UK, German Tourists Reportedly Face Death Penalty in Iraq in Antiquity Smuggling Case

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Arabnews24.ca:Sunday 22 May 2022 09:29 AM: https://sputniknews.com/20220522/uk-german-tourists-reportedly-face-death-penalty-in-iraq-in-antiquity-smuggling-case-1095700078.html

UK, German Tourists Reportedly Face Death Penalty in Iraq in Antiquity Smuggling Case

UK, German Tourists Reportedly Face Death Penalty in Iraq in Antiquity Smuggling Case

The Iraqi Heritage and Antiquities Law’s Article 41 envisages penalty of up to capital punishment for those who “deliberately removed archaeological material... 22.05.2022, Sputnik International

2022-05-22T13:24+0000

2022-05-22T13:24+0000

2022-05-22T13:24+0000

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The trial of two tourists, from the UK and Germany, is under way in Baghdad. They are accused of trying to smuggle historic items out of Iraq, which can result in the death penalty, according to the local news outlet Shafaq.Retired British geologist James Fitton, 66, and 60­-year-old German psychiatrist Volker Waldmann were part of an unspecified tourist group before they were detained at Baghdad Airport on 20 March and charged with being in possession of 12 pieces of broken antique pottery.During the second hearing on Sunday, the Iraqi court reportedly dealt with determining whether both men planned to profit from the shards. No details of the event have been released so far.This followed last week’s hearing, in which Fitton, who took 12 stones and shards of broken pottery he had found at an archaeological site in the ancient Sumerian city of Eridu, insisted in his testimony he had not acted with criminal intent.The 66-year­-old argued he had “suspected” the items he had collected were ancient fragments, but added that he “at the time didn’t know about Iraqi laws”, or that taking the shards was not permitted.In an apparent attempt to justify his actions, he said that some of the shards were “no larger” than his fingernail, with the Iraqi court’s Head Judge Jaber Abdel Jabir responding by saying that “size doesn’t matter”.Waldmann, for his part, denied during the first hearing that the two artefacts found among his belongings were his, asserting that they had been given to him to carry by Fitton.UK Minister of State for Asia and the Middle East Amanda Melling has meanwhile stated that the British government’s “concerns have already been raised with Iraqi authorities regarding the possible imposition of the death penalty in the Fitton case”.The statement came after more than 50,000 people in Britain already signed a petition calling for Fitton's release.Deliberately removing “archaeological material from Iraq” or trying to do so is punishable by sentence of up to death penalty, according to the Iraqi Heritage and Antiquities Law’s Article 41.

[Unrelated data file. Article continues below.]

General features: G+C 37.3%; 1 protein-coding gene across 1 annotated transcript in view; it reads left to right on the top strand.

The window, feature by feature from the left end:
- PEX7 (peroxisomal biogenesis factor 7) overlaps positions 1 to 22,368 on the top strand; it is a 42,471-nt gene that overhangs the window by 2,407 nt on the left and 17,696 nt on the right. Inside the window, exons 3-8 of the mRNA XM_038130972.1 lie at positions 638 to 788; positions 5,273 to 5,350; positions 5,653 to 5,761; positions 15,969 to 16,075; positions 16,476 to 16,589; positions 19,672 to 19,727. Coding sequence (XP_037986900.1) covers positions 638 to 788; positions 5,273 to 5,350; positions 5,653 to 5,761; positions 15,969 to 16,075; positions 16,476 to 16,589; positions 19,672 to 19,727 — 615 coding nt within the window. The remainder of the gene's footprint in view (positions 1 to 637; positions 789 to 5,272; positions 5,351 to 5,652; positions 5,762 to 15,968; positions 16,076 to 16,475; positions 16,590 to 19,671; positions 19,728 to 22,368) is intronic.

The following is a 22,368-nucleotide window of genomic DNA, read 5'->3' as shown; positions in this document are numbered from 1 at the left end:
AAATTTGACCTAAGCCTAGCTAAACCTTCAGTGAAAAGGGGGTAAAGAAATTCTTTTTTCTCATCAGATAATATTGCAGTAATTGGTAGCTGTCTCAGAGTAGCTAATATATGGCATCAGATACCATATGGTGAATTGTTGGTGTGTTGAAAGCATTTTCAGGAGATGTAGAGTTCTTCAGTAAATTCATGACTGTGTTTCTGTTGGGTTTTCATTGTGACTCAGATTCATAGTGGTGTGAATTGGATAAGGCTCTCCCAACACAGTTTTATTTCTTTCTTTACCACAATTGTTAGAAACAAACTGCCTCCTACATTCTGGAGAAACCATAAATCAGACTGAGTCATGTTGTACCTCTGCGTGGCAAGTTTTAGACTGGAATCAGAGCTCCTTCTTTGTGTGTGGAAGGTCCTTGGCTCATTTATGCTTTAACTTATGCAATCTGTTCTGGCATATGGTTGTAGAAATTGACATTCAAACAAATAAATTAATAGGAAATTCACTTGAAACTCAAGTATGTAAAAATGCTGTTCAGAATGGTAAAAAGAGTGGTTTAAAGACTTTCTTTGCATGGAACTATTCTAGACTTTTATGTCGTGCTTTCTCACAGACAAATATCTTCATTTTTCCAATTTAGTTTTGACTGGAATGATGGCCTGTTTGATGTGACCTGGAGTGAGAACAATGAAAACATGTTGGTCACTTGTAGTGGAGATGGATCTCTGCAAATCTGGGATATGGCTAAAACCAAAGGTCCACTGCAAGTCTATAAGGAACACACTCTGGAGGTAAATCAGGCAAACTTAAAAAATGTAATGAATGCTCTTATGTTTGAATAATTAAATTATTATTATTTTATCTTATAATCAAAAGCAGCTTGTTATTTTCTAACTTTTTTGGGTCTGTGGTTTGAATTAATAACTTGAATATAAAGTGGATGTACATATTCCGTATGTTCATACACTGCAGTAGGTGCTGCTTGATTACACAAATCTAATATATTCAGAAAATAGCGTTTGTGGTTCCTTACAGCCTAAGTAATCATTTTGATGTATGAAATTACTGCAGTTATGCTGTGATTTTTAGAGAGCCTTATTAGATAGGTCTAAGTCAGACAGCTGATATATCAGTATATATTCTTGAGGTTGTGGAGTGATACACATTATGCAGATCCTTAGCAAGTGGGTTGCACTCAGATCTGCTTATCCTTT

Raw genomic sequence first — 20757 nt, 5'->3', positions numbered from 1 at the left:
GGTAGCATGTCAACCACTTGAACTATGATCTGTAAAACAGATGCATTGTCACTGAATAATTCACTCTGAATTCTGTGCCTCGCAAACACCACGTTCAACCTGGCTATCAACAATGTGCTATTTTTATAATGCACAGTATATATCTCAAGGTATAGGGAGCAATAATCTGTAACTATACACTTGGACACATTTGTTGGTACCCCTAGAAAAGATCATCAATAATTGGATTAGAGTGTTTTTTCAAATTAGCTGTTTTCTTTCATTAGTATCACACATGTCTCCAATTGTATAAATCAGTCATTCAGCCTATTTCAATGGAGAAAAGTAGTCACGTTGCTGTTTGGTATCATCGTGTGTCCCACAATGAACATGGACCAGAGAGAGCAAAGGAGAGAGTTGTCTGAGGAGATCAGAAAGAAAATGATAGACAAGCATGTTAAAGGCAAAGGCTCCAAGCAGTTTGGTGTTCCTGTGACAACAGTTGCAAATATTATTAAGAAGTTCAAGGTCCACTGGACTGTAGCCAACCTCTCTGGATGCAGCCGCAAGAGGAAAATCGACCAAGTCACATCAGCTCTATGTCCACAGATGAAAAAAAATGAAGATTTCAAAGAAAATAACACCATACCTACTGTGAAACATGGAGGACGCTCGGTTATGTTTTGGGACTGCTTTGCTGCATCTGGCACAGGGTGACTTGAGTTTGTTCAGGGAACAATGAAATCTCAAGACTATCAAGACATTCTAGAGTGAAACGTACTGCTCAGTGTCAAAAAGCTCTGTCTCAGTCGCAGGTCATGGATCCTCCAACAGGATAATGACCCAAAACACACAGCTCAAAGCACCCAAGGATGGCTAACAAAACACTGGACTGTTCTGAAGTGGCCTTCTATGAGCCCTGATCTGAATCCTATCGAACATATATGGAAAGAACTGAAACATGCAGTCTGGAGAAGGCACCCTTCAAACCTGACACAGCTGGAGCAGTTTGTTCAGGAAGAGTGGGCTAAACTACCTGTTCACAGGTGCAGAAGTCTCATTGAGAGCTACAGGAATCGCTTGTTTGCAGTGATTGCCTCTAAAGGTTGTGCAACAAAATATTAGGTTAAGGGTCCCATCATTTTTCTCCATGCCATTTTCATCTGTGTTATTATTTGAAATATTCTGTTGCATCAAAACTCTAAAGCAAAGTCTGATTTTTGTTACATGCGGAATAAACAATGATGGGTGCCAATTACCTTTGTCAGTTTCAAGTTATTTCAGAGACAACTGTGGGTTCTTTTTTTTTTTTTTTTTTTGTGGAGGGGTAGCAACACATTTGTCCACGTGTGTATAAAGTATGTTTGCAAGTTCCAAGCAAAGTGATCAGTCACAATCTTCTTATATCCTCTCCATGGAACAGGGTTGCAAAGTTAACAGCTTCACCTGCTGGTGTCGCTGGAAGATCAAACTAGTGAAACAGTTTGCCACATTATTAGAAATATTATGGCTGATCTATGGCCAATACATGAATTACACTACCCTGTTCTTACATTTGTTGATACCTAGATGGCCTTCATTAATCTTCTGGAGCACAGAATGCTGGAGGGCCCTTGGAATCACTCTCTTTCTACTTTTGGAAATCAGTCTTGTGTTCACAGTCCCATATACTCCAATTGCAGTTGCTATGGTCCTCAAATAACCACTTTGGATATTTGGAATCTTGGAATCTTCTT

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The Iraqi Heritage and Antiquities Law’s Article 41 envisages penalty of up to capital punishment for those who “deliberately removed archaeological material from Iraq or attempted to remove it”.

The trial of two tourists, from the UK and Germany, is under way in Baghdad. They are accused of trying to smuggle historic items out of Iraq, which can result in the death penalty, according to the local news outlet Shafaq.

Retired British geologist James Fitton, 66, and 60­-year-old German psychiatrist Volker Waldmann were part of an unspecified tourist group before they were detained at Baghdad Airport on 20 March and charged with being in possession of 12 pieces of broken antique pottery.

During the second hearing on Sunday, the Iraqi court reportedly dealt with determining whether both men planned to profit from the shards. No details of the event have been released so far.

This followed last week’s hearing, in which Fitton, who took 12 stones and shards of broken pottery he had found at an archaeological site in the ancient Sumerian city of Eridu, insisted in his testimony he had not acted with criminal intent.

The 66-year­-old argued he had “suspected” the items he had collected were ancient fragments, but added that he “at the time didn’t know about Iraqi laws”, or that taking the shards was not permitted.

“I did not realise that it was against the law to take these pieces. What puzzled me was that some [archaeological] sites had warnings, guards and fences, while others were open”, Fitton emphasised.

In an apparent attempt to justify his actions, he said that some of the shards were “no larger” than his fingernail, with the Iraqi court’s Head Judge Jaber Abdel Jabir responding by saying that “size doesn’t matter”.

Waldmann, for his part, denied during the first hearing that the two artefacts found among his belongings were his, asserting that they had been given to him to carry by Fitton.

“When Fitton gave me the pieces, I put them in a transparent bag and did not try to hide them, so they appeared in the X-ray machine, and I was supposed to return them to him [Fitton] before we entered the airport,” Waldmann testified.

UK Minister of State for Asia and the Middle East Amanda Melling has meanwhile stated that the British government’s “concerns have already been raised with Iraqi authorities regarding the possible imposition of the death penalty in the Fitton case”.

The statement came after more than 50,000 people in Britain already signed a petition calling for Fitton's release.

Deliberately removing “archaeological material from Iraq” or trying to do so is punishable by sentence of up to death penalty, according to the Iraqi Heritage and Antiquities Law’s Article 41.

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